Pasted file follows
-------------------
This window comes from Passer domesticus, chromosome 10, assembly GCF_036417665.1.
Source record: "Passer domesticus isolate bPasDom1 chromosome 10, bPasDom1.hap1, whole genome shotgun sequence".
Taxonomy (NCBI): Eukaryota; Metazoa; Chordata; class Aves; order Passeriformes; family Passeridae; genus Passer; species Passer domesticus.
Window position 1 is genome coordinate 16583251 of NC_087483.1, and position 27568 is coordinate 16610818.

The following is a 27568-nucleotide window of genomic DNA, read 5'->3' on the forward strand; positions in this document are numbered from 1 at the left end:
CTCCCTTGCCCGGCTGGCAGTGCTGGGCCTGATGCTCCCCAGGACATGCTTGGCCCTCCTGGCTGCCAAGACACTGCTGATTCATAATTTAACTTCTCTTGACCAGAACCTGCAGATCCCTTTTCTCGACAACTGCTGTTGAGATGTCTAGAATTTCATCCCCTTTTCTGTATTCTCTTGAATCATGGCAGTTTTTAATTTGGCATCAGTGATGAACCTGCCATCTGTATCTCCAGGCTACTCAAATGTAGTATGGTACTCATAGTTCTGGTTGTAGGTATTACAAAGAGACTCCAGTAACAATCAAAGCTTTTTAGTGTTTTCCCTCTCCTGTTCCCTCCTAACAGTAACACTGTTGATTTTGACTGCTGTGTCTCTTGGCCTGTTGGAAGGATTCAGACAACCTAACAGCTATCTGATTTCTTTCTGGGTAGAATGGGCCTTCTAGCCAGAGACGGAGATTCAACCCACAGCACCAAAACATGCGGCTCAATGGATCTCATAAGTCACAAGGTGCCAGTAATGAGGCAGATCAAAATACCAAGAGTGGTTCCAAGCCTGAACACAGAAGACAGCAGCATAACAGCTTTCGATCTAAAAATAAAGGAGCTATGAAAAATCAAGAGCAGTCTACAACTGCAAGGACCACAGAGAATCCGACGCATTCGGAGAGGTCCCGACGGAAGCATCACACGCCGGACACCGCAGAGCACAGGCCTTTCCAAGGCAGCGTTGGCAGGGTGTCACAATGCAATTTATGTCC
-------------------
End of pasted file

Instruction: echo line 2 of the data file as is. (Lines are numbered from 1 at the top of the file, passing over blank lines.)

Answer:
Source record: "Passer domesticus isolate bPasDom1 chromosome 10, bPasDom1.hap1, whole genome shotgun sequence".